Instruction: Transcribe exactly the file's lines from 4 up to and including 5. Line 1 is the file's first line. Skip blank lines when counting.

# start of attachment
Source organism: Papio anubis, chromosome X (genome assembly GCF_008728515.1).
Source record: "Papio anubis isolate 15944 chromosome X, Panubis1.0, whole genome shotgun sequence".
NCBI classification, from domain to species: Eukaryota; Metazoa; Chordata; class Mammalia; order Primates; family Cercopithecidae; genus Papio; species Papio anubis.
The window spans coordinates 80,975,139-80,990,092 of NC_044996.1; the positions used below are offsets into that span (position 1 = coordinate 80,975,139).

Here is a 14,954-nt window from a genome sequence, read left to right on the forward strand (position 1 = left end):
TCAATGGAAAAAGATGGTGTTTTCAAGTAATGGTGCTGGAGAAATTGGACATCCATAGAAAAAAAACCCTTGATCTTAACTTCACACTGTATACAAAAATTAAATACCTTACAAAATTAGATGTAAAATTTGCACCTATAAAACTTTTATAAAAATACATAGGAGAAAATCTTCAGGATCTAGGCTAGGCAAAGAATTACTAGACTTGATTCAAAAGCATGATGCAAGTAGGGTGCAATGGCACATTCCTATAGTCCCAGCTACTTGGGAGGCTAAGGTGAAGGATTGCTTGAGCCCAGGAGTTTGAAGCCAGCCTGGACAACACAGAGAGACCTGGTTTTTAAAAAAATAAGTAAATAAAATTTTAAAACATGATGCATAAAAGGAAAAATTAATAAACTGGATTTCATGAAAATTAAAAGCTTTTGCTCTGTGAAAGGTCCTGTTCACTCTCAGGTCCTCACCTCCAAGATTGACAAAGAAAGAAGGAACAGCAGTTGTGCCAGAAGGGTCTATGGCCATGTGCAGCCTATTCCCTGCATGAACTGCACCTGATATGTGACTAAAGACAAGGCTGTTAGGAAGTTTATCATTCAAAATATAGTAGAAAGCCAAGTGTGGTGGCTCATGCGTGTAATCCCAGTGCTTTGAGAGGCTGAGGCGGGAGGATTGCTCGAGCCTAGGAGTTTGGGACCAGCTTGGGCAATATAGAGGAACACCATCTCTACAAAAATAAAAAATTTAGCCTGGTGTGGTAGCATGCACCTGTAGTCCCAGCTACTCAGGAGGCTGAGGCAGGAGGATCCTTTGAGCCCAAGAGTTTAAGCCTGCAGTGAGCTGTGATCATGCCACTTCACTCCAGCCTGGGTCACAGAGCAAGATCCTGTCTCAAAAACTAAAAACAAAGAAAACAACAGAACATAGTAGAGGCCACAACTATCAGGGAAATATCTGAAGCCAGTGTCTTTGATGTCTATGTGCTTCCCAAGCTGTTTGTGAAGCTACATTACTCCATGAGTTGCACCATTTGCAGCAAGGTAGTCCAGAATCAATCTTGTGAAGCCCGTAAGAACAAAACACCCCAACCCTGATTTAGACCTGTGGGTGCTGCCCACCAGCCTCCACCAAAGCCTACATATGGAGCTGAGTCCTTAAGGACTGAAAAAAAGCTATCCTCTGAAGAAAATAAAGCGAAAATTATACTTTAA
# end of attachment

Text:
The window spans coordinates 80,975,139-80,990,092 of NC_044996.1; the positions used below are offsets into that span (position 1 = coordinate 80,975,139).

Here is a 14,954-nt window from a genome sequence, read left to right on the forward strand (position 1 = left end):